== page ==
Aerospace group Lockheed Martin issued a $2-million, multi-year grant to support the expansion of science, technology, engineering and mathematics (STEM) programs for Orange County (Florida) Public Schools. The OEM noted in its announcement that its purpose is “to address the nation’s critical need for future engineers, computer scientists, and math- and science-trained professionals,” and it noted the funding is intended to expand “college and career-focused” curricula.

The STEM acronym is used frequently in discussions of education policy and curriculum choices in regard to a perceived need for U.S. elementary, middle, and high schools (K-12) to improve students’ preparation for college and careers in high-technology fields.

According to Lockheed, expanding student access to STEM education is an issue of “national prosperity and security.” It cited U.S. Dept. of Commerce reports that by 2018 STEM-related jobs in the U.S. will grow by 17% (nearly double the rate of jobs in non-STEM fields), and that the 1.2 million available jobs may be unfilled by 2018 due to a lack of qualified, trained workers.

The specific STEM curricula for the Florida district will be provided by Project Lead The Way, a nonprofit organization that supplies STEM course curricula that are activity-, project-, and problem-based for K-12 education. Its programs are supplied to schools and teachers who instruct 6,500 elementary, middle, and secondary-school students in all 50 states and D.C.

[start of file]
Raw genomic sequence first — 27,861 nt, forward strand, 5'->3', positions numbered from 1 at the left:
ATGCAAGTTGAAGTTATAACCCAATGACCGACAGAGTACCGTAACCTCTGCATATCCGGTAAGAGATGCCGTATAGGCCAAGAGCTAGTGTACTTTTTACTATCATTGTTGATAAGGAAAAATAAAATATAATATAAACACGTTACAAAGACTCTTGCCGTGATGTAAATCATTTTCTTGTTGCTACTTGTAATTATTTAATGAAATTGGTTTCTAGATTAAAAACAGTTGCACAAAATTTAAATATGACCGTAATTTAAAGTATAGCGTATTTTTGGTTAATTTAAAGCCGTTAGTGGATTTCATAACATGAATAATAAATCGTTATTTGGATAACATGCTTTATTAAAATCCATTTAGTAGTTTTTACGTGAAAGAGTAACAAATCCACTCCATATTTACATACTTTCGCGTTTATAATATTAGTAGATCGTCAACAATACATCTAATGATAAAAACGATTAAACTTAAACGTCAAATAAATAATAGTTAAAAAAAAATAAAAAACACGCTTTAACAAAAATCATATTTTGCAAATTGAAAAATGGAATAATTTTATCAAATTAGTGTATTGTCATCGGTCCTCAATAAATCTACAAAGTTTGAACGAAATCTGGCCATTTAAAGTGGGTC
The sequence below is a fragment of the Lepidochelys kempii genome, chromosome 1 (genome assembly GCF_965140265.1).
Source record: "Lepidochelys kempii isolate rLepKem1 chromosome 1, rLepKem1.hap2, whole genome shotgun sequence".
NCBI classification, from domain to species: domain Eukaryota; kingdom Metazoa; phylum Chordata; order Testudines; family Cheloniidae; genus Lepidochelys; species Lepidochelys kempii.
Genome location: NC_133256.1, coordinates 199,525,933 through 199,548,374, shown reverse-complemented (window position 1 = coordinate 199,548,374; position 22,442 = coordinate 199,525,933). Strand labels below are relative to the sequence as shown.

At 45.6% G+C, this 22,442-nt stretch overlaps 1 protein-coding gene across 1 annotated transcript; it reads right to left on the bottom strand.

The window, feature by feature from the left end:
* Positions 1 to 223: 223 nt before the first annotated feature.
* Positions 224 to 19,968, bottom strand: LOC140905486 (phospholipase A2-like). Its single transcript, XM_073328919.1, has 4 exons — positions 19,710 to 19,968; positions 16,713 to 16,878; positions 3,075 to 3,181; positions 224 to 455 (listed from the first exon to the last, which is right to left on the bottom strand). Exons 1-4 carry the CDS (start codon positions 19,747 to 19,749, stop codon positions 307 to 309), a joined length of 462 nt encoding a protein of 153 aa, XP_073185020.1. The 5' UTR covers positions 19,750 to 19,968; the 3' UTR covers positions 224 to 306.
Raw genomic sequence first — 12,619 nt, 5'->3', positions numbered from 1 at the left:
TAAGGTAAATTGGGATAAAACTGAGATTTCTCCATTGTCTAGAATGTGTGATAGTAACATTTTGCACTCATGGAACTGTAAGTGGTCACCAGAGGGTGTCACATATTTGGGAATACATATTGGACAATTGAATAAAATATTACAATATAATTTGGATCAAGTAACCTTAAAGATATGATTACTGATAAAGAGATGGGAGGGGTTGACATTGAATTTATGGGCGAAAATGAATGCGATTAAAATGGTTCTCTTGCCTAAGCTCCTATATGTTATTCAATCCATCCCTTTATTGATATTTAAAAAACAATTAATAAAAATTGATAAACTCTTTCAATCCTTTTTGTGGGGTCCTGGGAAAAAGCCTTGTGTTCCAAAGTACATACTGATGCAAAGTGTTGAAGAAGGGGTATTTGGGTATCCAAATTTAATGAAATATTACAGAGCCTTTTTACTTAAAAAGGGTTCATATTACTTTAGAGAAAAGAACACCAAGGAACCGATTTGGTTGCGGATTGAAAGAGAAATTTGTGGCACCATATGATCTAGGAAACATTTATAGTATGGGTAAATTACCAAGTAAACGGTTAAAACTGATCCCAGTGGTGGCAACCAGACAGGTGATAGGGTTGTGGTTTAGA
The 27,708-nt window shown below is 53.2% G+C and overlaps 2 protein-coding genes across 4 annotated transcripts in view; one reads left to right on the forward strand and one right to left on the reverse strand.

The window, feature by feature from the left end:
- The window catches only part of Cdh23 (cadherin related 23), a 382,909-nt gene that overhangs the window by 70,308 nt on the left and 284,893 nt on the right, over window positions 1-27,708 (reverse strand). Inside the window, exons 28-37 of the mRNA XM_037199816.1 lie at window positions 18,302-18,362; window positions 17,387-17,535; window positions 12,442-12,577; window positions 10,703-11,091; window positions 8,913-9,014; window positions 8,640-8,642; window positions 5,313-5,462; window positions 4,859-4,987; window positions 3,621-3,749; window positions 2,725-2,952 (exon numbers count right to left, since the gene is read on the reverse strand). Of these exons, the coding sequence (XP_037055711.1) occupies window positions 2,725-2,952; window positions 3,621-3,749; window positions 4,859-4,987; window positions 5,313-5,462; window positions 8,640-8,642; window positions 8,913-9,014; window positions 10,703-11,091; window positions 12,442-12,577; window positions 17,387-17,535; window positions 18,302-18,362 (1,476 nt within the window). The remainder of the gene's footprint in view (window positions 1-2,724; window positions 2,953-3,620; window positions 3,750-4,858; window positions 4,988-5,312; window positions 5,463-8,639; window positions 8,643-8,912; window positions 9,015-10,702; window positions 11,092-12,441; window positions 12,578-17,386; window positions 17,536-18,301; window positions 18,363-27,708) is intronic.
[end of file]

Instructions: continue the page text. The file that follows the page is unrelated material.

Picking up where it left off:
Lockheed has committed $6 million/year to expand PLTW programs in U.S. urban school districts. Schools may use the grants to pay for program participation fees, teacher professional development training, and classroom equipment and supplies.

Also, Lockheed Martin engineers will volunteer in classrooms at participating schools, as role models and mentors to students.

“This partnership gives our talented workforce the opportunity to interact one-on-one with students and share the excitement of STEM,” according to Rick Edwards, exec. v.p. at Lockheed Martin Missiles and Fire Control.

Lockheed’s grant will provide 40 OCPS schools with PLTW programs during the 2015-16 school year.

“Orange County Public Schools has enjoyed a tremendous partnership with Lockheed Martin and Project Lead The Way for several years,” said Dr. Barbara Jenkins, superintendent. “We are extremely grateful for this generous grant which will significantly improve the STEM experience for all of our students.”

Lockheed Martin has committed $6 million nationally to expand PLTW programs in select U.S. urban school districts. Schools that receive grant funding can use the funds to pay for PLTW program participation fees, teacher professional development training, and classroom equipment and supplies. In addition, Lockheed Martin engineers will volunteer in classrooms at the participating schools, building relationships with students as role models and mentors.